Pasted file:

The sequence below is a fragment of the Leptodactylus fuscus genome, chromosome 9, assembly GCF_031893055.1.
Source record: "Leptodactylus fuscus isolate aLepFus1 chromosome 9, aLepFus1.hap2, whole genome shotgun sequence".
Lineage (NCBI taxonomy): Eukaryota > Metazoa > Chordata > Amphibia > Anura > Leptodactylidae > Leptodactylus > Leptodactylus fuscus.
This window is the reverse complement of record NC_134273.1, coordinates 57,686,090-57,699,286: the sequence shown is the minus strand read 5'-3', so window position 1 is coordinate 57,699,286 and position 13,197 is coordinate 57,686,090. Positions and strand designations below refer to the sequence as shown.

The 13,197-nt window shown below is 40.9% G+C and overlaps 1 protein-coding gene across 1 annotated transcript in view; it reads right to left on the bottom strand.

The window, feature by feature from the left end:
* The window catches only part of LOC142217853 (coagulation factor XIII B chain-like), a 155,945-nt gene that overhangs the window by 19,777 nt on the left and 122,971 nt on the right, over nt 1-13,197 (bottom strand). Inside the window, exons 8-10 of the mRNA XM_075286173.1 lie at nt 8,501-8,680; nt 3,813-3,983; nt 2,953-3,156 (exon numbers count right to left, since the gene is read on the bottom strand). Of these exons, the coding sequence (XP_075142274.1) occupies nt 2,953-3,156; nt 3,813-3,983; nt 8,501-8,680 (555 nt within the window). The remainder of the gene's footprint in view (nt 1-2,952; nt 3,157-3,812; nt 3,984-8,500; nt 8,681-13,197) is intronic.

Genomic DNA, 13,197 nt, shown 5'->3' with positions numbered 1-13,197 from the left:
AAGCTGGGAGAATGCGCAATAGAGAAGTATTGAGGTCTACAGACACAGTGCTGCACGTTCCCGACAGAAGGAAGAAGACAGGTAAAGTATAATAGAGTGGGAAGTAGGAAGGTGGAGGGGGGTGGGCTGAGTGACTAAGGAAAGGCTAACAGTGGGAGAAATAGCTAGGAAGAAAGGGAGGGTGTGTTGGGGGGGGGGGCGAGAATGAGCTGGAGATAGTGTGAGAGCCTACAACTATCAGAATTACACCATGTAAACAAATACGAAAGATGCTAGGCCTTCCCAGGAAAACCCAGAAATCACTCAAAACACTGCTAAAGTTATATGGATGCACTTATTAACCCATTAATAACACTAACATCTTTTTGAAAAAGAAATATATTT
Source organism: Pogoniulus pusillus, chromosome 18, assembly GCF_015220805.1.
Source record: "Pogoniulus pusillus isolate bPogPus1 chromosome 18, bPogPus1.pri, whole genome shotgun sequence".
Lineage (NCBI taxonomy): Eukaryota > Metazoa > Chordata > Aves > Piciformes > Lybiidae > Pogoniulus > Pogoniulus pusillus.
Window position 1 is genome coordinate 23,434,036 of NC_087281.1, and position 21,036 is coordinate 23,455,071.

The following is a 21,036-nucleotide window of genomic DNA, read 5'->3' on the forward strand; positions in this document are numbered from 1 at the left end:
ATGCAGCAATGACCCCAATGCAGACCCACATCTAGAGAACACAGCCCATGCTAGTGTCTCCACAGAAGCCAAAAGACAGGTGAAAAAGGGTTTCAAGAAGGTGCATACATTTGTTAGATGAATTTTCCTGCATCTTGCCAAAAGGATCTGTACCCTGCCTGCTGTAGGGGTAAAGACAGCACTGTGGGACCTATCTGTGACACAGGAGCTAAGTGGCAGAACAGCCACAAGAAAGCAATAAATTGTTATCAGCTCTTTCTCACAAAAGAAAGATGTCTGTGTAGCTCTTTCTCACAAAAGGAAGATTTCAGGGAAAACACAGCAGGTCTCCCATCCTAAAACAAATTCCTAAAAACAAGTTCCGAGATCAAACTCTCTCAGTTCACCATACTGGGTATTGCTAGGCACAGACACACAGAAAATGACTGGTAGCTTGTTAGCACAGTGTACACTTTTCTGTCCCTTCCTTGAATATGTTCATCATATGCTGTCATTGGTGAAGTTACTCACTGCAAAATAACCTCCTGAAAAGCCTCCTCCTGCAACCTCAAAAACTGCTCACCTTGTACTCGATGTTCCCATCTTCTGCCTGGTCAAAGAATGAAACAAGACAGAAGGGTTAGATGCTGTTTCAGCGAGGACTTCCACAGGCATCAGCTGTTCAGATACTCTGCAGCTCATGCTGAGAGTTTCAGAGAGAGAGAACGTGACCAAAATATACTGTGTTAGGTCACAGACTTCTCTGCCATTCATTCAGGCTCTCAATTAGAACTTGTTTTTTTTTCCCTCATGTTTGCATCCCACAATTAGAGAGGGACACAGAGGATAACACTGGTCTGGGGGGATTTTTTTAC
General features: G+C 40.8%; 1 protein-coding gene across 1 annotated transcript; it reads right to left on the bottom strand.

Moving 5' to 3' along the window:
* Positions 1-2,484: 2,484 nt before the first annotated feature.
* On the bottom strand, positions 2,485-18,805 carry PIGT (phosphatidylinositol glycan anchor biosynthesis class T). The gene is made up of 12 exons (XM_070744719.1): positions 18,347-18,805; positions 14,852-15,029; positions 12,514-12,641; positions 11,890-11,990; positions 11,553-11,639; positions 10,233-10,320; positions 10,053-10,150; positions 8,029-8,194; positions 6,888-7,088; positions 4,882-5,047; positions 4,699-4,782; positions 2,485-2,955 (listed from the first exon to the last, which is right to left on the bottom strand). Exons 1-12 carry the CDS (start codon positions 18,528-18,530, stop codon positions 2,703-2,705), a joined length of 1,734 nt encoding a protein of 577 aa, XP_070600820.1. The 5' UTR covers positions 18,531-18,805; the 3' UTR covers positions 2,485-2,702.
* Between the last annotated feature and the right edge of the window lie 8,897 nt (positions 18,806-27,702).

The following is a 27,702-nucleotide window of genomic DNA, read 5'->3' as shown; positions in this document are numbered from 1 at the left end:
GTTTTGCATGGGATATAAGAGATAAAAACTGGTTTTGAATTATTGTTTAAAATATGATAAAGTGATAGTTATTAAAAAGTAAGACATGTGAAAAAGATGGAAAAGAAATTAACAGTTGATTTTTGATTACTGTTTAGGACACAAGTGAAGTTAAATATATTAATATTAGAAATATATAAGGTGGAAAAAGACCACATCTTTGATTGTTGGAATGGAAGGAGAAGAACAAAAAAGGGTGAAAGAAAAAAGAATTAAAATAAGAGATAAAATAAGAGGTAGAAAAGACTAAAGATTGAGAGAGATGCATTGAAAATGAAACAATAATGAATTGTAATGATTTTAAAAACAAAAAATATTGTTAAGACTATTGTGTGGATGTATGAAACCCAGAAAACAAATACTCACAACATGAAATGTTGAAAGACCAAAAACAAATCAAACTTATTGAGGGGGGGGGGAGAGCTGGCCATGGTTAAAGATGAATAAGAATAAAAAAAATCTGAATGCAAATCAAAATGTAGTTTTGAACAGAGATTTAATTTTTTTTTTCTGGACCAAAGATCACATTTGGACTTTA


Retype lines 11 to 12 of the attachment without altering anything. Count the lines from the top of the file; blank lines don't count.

Source record: "Pogoniulus pusillus isolate bPogPus1 chromosome 18, bPogPus1.pri, whole genome shotgun sequence".
Lineage (NCBI taxonomy): Eukaryota > Metazoa > Chordata > Aves > Piciformes > Lybiidae > Pogoniulus > Pogoniulus pusillus.